T-cell dependent inflammatory responses
Delayed type hypersensitivity (DTH) is a T-cell dependent inflammatory response at the site of antigen deposition, usually in the skin. It reaches its peak intensity 24–48 h after initiation and is characterized by a mononuclear cell infiltration. T cells, but not B cells nor immune serum, can transfer the reaction to naive animals. The measurement of the intensity of DTH involves quantifying the inflammatory response at the site of antigen deposition. Redness and induration can be measured in man and in certain animals such as the guinea pig. In mice, ear thickness increase or footpad swelling may be used. Alternatively, a radioactive precursor of DNA ([125I]UdR) can be injected systemically to label the progenitors of the mononuclear cells which enter inflammatory sites. The intensity of the DTH reaction in a defined site, such as an ear where antigen is injected intradermally, will be proportional to the radioactivity obtained. The results may be expressed as the ratio of the radioactivity of the challenged (left, L) ear to the unchallenged (right, R) ear (L/R[125I]UdR uptake)1.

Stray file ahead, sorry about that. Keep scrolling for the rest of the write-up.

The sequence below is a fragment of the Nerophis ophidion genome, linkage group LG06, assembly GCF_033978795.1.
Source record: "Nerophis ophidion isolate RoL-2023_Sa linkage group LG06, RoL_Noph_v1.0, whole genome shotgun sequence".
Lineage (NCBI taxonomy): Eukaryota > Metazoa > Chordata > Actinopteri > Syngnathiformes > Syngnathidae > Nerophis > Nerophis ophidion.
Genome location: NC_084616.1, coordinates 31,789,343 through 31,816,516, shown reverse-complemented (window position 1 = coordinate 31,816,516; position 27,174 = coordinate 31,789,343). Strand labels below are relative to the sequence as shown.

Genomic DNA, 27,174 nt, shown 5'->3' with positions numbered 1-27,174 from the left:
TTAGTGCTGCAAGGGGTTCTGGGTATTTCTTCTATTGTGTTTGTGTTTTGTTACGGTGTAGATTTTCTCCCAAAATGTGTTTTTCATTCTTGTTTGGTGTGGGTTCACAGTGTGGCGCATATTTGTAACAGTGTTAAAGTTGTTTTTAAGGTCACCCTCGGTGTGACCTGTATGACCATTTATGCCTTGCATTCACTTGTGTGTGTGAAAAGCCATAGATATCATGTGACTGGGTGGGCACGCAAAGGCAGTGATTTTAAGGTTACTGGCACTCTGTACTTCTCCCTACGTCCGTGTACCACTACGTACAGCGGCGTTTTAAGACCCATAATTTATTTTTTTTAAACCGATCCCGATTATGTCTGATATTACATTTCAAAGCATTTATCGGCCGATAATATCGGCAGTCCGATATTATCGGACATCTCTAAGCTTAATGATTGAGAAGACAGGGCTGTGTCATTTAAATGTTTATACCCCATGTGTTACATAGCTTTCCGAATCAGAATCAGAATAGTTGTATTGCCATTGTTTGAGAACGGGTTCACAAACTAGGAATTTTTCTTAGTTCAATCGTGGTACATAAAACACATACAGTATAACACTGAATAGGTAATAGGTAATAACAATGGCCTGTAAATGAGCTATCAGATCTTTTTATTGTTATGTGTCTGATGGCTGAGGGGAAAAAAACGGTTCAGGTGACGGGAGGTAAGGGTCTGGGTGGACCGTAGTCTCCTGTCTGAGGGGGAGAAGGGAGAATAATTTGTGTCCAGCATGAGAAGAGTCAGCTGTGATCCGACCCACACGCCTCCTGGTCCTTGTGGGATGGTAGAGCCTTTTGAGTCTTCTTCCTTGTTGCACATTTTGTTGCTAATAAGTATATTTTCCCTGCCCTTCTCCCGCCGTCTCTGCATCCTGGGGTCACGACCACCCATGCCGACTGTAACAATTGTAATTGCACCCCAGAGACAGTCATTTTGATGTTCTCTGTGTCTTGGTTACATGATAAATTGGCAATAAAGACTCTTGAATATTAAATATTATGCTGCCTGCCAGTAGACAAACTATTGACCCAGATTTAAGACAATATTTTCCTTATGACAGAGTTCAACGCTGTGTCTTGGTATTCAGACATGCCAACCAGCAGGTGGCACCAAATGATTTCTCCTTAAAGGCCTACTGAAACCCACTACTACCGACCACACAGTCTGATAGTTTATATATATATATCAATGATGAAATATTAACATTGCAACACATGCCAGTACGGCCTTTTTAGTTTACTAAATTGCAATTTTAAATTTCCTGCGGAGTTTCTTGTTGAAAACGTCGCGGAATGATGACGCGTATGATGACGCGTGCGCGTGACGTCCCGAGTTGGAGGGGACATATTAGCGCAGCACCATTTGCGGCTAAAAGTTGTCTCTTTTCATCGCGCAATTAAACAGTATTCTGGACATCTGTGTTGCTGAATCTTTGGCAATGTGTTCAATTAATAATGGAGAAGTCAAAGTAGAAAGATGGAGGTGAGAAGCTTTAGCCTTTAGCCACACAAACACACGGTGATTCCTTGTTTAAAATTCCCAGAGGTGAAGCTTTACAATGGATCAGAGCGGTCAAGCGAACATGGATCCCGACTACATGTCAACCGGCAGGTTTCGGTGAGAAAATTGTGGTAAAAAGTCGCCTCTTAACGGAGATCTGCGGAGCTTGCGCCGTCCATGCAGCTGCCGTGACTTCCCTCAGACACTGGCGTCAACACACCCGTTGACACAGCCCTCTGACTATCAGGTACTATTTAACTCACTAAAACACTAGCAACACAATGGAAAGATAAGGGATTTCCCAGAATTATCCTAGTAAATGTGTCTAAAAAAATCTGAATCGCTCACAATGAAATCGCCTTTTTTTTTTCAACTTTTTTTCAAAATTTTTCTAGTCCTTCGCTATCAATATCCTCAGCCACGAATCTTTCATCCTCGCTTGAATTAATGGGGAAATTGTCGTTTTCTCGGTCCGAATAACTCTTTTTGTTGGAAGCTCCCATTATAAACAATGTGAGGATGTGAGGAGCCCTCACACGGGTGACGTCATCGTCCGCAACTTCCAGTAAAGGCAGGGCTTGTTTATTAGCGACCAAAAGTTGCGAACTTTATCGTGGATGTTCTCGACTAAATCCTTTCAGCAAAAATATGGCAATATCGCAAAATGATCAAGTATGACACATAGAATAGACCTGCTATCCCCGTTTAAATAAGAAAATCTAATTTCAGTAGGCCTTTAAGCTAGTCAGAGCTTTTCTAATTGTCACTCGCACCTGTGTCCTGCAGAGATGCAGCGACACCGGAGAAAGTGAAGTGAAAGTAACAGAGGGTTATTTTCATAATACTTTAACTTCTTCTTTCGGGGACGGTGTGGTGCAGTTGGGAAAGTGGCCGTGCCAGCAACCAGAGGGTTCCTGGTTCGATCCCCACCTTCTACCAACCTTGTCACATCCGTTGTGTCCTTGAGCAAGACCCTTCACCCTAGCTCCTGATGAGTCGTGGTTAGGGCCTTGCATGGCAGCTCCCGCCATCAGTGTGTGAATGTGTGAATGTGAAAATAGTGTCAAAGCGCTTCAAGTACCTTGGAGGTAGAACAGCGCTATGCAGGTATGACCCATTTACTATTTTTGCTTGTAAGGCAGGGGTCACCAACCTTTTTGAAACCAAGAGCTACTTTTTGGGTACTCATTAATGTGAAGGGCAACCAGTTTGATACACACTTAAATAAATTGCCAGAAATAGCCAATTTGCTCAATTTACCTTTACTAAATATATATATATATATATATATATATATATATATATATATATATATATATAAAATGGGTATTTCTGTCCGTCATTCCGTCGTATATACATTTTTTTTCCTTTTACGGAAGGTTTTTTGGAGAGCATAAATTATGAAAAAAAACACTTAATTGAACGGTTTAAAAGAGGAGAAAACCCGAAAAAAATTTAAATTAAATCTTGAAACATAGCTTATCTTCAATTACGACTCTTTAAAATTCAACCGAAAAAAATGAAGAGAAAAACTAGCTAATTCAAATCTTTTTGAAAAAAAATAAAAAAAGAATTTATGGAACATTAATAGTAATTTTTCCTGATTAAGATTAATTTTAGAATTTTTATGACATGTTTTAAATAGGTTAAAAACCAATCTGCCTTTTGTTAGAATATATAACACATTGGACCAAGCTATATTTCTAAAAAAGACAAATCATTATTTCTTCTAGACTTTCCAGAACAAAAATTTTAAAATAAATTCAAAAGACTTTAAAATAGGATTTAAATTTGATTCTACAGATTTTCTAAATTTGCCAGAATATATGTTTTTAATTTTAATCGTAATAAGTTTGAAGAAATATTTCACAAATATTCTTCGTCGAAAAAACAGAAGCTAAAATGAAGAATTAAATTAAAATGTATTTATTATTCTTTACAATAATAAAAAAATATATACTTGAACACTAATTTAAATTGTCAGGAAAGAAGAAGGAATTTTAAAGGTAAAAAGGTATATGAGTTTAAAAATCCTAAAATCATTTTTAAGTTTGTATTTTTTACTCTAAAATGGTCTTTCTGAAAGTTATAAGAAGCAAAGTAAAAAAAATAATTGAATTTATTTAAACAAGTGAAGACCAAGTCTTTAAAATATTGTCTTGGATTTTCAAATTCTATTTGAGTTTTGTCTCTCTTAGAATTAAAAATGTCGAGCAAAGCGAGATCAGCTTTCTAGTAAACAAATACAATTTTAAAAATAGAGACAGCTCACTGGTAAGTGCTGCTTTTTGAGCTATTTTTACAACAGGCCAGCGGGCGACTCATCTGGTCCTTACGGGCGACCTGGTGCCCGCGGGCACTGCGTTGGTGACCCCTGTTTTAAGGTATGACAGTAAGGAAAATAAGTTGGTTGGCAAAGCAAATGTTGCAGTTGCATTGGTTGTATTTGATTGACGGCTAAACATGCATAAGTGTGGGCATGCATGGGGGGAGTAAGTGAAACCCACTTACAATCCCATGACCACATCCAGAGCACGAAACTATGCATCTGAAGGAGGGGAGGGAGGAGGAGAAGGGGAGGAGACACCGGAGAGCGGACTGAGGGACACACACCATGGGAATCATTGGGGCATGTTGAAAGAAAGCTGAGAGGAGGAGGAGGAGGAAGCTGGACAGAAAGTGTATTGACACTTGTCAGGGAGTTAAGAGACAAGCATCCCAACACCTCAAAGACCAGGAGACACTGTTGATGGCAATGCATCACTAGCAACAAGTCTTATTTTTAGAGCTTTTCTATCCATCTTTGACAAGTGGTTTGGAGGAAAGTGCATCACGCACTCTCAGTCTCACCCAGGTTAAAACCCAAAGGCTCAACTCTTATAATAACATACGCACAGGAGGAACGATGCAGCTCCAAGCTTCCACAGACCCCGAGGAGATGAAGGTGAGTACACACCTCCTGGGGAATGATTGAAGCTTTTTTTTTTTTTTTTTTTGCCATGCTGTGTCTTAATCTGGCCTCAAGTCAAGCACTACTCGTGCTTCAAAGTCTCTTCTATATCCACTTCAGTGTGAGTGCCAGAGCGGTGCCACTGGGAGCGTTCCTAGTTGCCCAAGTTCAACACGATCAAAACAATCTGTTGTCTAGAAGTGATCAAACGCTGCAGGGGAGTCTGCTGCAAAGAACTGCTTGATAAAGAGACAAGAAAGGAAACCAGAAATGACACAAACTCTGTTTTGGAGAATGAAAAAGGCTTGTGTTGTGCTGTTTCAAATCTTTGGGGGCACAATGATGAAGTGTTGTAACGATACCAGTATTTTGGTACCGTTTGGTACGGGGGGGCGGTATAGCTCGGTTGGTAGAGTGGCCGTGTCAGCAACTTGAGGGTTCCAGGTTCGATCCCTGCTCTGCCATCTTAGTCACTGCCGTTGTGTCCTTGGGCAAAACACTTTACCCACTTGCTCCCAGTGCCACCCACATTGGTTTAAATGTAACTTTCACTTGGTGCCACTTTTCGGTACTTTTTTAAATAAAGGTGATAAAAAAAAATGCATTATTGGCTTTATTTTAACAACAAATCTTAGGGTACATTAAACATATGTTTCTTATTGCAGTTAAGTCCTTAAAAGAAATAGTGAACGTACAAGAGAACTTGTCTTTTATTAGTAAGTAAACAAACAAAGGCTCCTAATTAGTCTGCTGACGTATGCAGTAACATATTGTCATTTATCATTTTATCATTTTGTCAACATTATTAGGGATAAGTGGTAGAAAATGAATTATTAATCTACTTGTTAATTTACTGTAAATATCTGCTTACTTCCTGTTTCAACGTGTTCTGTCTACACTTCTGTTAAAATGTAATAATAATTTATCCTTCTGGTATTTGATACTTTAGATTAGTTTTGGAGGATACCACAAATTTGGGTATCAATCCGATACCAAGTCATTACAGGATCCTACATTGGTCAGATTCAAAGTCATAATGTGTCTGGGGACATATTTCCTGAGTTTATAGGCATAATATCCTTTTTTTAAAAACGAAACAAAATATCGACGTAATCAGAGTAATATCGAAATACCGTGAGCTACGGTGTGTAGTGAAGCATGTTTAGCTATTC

KeywordsMajor Histocompatibility Complex Suppressor Cell Lymphoma Cell Line Delay Type Hypersensitivity Reaction Keyhole Limpet Haemocyanin
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